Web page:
Handbrake Adjustment Dilemma

Hello everyone, I am new to this forum and I hope I can find a someone that can give me some advice.
The car is a 1967 S1 OTS, the issue is the handbrake. Basically, even if I pull it all the way up, it does not completely stop the car from rolling. My diagnosis is that the cable needs to be adjusted, but here’s the dilemma: my car does not have the inspection access from the boot (later model, I guess) and I have conflicting info on how to adjust the cable for my model. On the car Owner’s Manual it says that the adjustment can be done from underneath the car, on the Haynes Workshop Manual it says that there is no alternative but to drop the rear suspension, which sounds very involved. Any idea of how I should do this?

It can be adjusted with the car in the air and the IRS installed. Here is a photo from below showing the adjustment point for the cable:

Daniel - Welcome to the J-L Forum!

Doug is quick. Here’s another view of the lock nut and the piece that threads in or out to change the engagement. The cardboard piece was me noting the setting so I could return it to its prior setting after having it apart:

Hopefully shortening the cable with that adjustment will get you where you want to be.

Have you inspected the handbrake pads (not the same as the caliper pads)? They can wear down to nothing if someone has abused them in the past (mine were like that).

In case it helps - here are a couple of views of very worn pads. It is hard to get a good look at them but a flashlight and the right angle will work:

Replacing those pads is not difficult but very likely best done with the IRS out.

It might be the the handbrake self adjusting part of the mechanism, that is in the caliper, is not doing its job as it is siezed up. It is is thus noit compensating for wear
Althought it has been a long time, I think the fix is to exercise the mechanism on each caliper so that they each take up the slack and compensate for the wear

Dennis 69 OTS

Thank you all. Great tips. Couple of follow up questions: I don’t have a lift, only jack stands with which I can lift the car up about 20”. Is that enough? Also, Do I need to remove the exhausts to access the adjustment nut?

As long as you can fit under the car to work you should be able to get to the adjustment nut with the exhaust still on.

Super! I’ll give it a try and report back.
If you don’t hear back from me, means I am stuck under the car! :joy:

This is one of those jobs where I would be much more inclined to leave the car on its road wheels on ramps, or on stable cribbing. Messing with the IRS lying under the car with the wheels off the ground and only supported by jack stands is unnecessarily risky in my view. The IRS mounts are not designed to hang the suspension from - they are usually in compression. Be safe!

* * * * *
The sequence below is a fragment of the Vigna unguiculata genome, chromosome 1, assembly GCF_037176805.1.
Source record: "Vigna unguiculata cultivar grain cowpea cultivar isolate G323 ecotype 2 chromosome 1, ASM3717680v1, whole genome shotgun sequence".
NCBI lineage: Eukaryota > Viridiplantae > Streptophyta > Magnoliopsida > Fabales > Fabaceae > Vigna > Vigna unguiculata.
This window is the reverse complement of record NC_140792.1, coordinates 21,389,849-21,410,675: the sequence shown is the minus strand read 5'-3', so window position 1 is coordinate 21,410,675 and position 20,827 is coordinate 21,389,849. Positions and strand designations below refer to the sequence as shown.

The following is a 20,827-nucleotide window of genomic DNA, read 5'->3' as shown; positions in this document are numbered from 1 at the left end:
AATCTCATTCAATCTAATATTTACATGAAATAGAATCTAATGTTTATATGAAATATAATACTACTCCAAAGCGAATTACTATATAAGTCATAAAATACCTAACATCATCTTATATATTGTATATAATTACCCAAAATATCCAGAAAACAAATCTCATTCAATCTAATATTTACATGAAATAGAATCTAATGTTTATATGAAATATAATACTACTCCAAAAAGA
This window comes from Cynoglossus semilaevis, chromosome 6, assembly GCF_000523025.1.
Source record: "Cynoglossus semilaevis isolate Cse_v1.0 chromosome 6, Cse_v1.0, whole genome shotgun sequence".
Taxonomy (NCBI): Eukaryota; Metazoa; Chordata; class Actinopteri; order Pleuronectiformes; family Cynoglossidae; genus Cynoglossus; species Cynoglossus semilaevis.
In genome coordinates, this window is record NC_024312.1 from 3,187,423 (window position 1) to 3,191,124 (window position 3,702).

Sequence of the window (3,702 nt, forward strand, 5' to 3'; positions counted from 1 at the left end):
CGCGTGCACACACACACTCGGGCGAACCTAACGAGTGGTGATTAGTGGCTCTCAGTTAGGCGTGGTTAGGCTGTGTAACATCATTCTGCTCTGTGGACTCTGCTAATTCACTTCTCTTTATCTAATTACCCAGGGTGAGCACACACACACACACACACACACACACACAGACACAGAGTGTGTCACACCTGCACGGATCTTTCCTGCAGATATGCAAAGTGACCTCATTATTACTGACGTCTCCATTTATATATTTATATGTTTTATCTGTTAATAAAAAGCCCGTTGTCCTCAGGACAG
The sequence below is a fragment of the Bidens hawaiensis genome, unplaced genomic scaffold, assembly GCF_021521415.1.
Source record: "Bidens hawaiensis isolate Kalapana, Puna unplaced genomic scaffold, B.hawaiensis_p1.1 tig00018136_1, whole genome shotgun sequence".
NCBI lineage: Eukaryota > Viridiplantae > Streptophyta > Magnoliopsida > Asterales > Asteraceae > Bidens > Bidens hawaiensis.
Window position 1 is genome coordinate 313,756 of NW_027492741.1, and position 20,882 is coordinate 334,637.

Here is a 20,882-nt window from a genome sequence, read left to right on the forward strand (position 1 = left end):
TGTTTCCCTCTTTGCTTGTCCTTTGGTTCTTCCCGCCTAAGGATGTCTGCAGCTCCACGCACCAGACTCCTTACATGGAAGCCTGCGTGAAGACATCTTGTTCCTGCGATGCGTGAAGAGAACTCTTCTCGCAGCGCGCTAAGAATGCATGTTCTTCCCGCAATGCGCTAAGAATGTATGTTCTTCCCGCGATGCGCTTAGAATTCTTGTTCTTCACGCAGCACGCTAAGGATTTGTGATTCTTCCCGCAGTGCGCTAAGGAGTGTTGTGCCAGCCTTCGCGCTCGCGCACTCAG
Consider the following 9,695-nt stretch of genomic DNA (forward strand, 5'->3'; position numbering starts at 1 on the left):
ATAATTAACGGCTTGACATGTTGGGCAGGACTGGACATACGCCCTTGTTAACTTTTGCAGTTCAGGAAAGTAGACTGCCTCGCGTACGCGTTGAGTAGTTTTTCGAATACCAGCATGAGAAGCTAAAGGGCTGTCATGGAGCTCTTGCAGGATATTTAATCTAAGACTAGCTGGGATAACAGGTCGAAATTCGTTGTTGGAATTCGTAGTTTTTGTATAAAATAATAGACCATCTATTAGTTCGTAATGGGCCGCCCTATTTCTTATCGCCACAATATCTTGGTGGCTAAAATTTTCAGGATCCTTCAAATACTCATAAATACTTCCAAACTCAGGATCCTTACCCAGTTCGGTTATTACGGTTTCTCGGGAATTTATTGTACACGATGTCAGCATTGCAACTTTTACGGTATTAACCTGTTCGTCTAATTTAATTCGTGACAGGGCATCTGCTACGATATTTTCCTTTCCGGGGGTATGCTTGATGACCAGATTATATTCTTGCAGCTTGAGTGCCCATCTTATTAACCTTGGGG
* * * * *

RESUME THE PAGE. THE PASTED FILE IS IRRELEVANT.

Or keep your floor jack under the irs as a safety measure.

In my experience, even when adjusted properly the E-type handbrake with it’s tiny pads isn’t much good at completely stopping the car if it’s rolling at any semblance of driving speed. It’s really a parking brake rather than an e-brake. If anyone’s been able to get his to lock the wheels at speed I’d like to know how he did it.

Which I’ll take as my cue to repost how I use cribbing to support the car:

Can be used in pairs (as shown) or singly on each corner.


Can we play Jenga with them afterwards?:wink:

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I’d love to know how you get the car up high enough to use both cribs. I have a set of ten inch race ramps (fancy brand name for hard plastic wheel cribs). They separate into two five inch cribs. At the full extent of my floor jack I can just get one set of the five inch ramps under my tires. What are you using to get the car up high enough to use the double set?

I raise the car in two steps. First with the jack then the second time with the jack and a block of 6x6 wood (see it next to the LR crib).

So cool!! Did you build these? Looks like 2x4 screwed together. What kind of fasteners? My jack lifts the car up about 23”, should be plenty for something like this.

So, I’m try to reverse-engineer these. If indeed they are made with 2x4, the dimensions should be around 32"(W)x14"(L)x16(H). Am I correct?

The ones I made are 11 3/4" x 13½". Height is whatever 4 or 8 2x4s add up to.

The 2x2s are used to ‘key’ the two halves and are removed if using the set as 4 singles.

That size just seemed okay and probably maximized the use of the wood I was cutting.

They are assembled with construction screws (like you’d use to build a deck).

A pair of singles on the front is just right for setting the bonnet in the ‘full upright’ position (after undoing the springs).

Be careful and, of course, use at your own risk.

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When you say “undo the springs” Do you just remove the single bolt holding the bracket pivot point on each side?

That’s how I’ve been lifting the Jeepster, repeatedly, since August!